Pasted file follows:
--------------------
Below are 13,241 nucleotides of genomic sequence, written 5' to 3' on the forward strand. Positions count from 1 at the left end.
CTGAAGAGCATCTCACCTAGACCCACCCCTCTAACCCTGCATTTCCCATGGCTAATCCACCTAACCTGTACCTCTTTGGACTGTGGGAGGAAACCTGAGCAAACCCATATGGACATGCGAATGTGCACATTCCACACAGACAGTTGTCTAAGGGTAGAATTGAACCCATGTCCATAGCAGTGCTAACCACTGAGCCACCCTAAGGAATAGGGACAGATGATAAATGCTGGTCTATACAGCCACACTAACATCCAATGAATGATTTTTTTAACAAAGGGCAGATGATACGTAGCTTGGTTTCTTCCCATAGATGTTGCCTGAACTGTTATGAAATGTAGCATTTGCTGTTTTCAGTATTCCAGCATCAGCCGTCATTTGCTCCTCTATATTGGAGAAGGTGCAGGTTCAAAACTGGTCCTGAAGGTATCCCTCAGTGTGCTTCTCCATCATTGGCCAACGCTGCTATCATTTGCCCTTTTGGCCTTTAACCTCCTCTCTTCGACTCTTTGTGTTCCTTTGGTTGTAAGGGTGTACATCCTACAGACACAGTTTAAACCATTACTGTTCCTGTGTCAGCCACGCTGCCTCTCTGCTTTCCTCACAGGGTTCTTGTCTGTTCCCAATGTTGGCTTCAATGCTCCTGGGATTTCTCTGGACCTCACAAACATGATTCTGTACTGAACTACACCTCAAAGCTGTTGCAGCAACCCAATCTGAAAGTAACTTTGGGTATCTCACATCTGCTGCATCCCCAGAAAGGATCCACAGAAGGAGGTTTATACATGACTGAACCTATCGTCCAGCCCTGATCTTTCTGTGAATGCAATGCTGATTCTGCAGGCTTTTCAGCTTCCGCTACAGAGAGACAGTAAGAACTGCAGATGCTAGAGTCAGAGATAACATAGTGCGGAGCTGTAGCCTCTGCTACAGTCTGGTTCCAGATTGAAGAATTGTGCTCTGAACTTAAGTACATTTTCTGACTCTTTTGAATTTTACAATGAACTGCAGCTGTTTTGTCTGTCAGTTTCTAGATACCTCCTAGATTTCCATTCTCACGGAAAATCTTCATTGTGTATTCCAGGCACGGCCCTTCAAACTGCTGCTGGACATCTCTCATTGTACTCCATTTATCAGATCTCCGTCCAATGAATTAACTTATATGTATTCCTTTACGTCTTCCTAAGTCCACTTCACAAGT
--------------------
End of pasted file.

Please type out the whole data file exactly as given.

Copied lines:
Below are 13,241 nucleotides of genomic sequence, written 5' to 3' on the forward strand. Positions count from 1 at the left end.
CTGAAGAGCATCTCACCTAGACCCACCCCTCTAACCCTGCATTTCCCATGGCTAATCCACCTAACCTGTACCTCTTTGGACTGTGGGAGGAAACCTGAGCAAACCCATATGGACATGCGAATGTGCACATTCCACACAGACAGTTGTCTAAGGGTAGAATTGAACCCATGTCCATAGCAGTGCTAACCACTGAGCCACCCTAAGGAATAGGGACAGATGATAAATGCTGGTCTATACAGCCACACTAACATCCAATGAATGATTTTTTTAACAAAGGGCAGATGATACGTAGCTTGGTTTCTTCCCATAGATGTTGCCTGAACTGTTATGAAATGTAGCATTTGCTGTTTTCAGTATTCCAGCATCAGCCGTCATTTGCTCCTCTATATTGGAGAAGGTGCAGGTTCAAAACTGGTCCTGAAGGTATCCCTCAGTGTGCTTCTCCATCATTGGCCAACGCTGCTATCATTTGCCCTTTTGGCCTTTAACCTCCTCTCTTCGACTCTTTGTGTTCCTTTGGTTGTAAGGGTGTACATCCTACAGACACAGTTTAAACCATTACTGTTCCTGTGTCAGCCACGCTGCCTCTCTGCTTTCCTCACAGGGTTCTTGTCTGTTCCCAATGTTGGCTTCAATGCTCCTGGGATTTCTCTGGACCTCACAAACATGATTCTGTACTGAACTACACCTCAAAGCTGTTGCAGCAACCCAATCTGAAAGTAACTTTGGGTATCTCACATCTGCTGCATCCCCAGAAAGGATCCACAGAAGGAGGTTTATACATGACTGAACCTATCGTCCAGCCCTGATCTTTCTGTGAATGCAATGCTGATTCTGCAGGCTTTTCAGCTTCCGCTACAGAGAGACAGTAAGAACTGCAGATGCTAGAGTCAGAGATAACATAGTGCGGAGCTGTAGCCTCTGCTACAGTCTGGTTCCAGATTGAAGAATTGTGCTCTGAACTTAAGTACATTTTCTGACTCTTTTGAATTTTACAATGAACTGCAGCTGTTTTGTCTGTCAGTTTCTAGATACCTCCTAGATTTCCATTCTCACGGAAAATCTTCATTGTGTATTCCAGGCACGGCCCTTCAAACTGCTGCTGGACATCTCTCATTGTACTCCATTTATCAGATCTCCGTCCAATGAATTAACTTATATGTATTCCTTTACGTCTTCCTAAGTCCACTTCACAAGT